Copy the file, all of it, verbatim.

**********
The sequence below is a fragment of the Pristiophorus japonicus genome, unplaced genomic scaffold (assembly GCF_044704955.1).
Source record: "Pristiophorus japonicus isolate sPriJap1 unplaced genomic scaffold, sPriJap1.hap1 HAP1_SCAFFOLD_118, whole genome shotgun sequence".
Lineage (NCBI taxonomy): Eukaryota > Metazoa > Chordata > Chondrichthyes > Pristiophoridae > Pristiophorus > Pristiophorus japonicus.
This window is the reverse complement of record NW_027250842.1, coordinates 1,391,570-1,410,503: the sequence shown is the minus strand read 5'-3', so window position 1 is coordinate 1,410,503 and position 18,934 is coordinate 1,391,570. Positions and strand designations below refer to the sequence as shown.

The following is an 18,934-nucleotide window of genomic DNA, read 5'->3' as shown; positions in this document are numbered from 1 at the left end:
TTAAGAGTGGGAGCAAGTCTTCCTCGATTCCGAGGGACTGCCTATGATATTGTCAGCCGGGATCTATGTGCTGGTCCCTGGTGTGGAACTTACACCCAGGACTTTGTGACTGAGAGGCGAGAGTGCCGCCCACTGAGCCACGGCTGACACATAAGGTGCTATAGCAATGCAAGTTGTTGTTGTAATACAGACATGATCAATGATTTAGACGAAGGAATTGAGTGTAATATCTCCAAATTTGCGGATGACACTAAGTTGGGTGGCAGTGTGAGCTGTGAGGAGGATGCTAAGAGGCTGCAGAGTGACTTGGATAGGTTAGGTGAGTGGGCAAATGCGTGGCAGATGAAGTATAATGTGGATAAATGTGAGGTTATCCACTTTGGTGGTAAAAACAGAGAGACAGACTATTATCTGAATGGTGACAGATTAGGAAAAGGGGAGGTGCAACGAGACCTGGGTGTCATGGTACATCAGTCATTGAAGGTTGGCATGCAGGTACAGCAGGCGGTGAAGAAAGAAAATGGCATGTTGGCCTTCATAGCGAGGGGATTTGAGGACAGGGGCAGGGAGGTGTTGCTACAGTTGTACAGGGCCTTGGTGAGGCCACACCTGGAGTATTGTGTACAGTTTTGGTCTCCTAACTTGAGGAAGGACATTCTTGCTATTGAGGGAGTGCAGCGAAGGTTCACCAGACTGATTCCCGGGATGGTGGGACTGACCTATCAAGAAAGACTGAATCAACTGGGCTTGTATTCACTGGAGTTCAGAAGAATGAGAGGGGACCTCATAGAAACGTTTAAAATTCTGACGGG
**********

The sequence below is a fragment of the Pristiophorus japonicus genome, unplaced genomic scaffold (assembly GCF_044704955.1).
Source record: "Pristiophorus japonicus isolate sPriJap1 unplaced genomic scaffold, sPriJap1.hap1 HAP1_SCAFFOLD_118, whole genome shotgun sequence".
Lineage (NCBI taxonomy): Eukaryota > Metazoa > Chordata > Chondrichthyes > Pristiophoridae > Pristiophorus > Pristiophorus japonicus.
This window is the reverse complement of record NW_027250842.1, coordinates 1,391,570-1,410,503: the sequence shown is the minus strand read 5'-3', so window position 1 is coordinate 1,410,503 and position 18,934 is coordinate 1,391,570. Positions and strand designations below refer to the sequence as shown.

The following is an 18,934-nucleotide window of genomic DNA, read 5'->3' as shown; positions in this document are numbered from 1 at the left end:
TTAAGAGTGGGAGCAAGTCTTCCTCGATTCCGAGGGACTGCCTATGATATTGTCAGCCGGGATCTATGTGCTGGTCCCTGGTGTGGAACTTACACCCAGGACTTTGTGACTGAGAGGCGAGAGTGCCGCCCACTGAGCCACGGCTGACACATAAGGTGCTATAGCAATGCAAGTTGTTGTTGTAATACAGACATGATCAATGATTTAGACGAAGGAATTGAGTGTAATATCTCCAAATTTGCGGATGACACTAAGTTGGGTGGCAGTGTGAGCTGTGAGGAGGATGCTAAGAGGCTGCAGAGTGACTTGGATAGGTTAGGTGAGTGGGCAAATGCGTGGCAGATGAAGTATAATGTGGATAAATGTGAGGTTATCCACTTTGGTGGTAAAAACAGAGAGACAGACTATTATCTGAATGGTGACAGATTAGGAAAAGGGGAGGTGCAACGAGACCTGGGTGTCATGGTACATCAGTCATTGAAGGTTGGCATGCAGGTACAGCAGGCGGTGAAGAAAGAAAATGGCATGTTGGCCTTCATAGCGAGGGGATTTGAGGACAGGGGCAGGGAGGTGTTGCTACAGTTGTACAGGGCCTTGGTGAGGCCACACCTGGAGTATTGTGTACAGTTTTGGTCTCCTAACTTGAGGAAGGACATTCTTGCTATTGAGGGAGTGCAGCGAAGGTTCACCAGACTGATTCCCGGGATGGTGGGACTGACCTATCAAGAAAGACTGAATCAACTGGGCTTGTATTCACTGGAGTTCAGAAGAATGAGAGGGGACCTCATAGAAACGTTTAAAATTCTGACGGG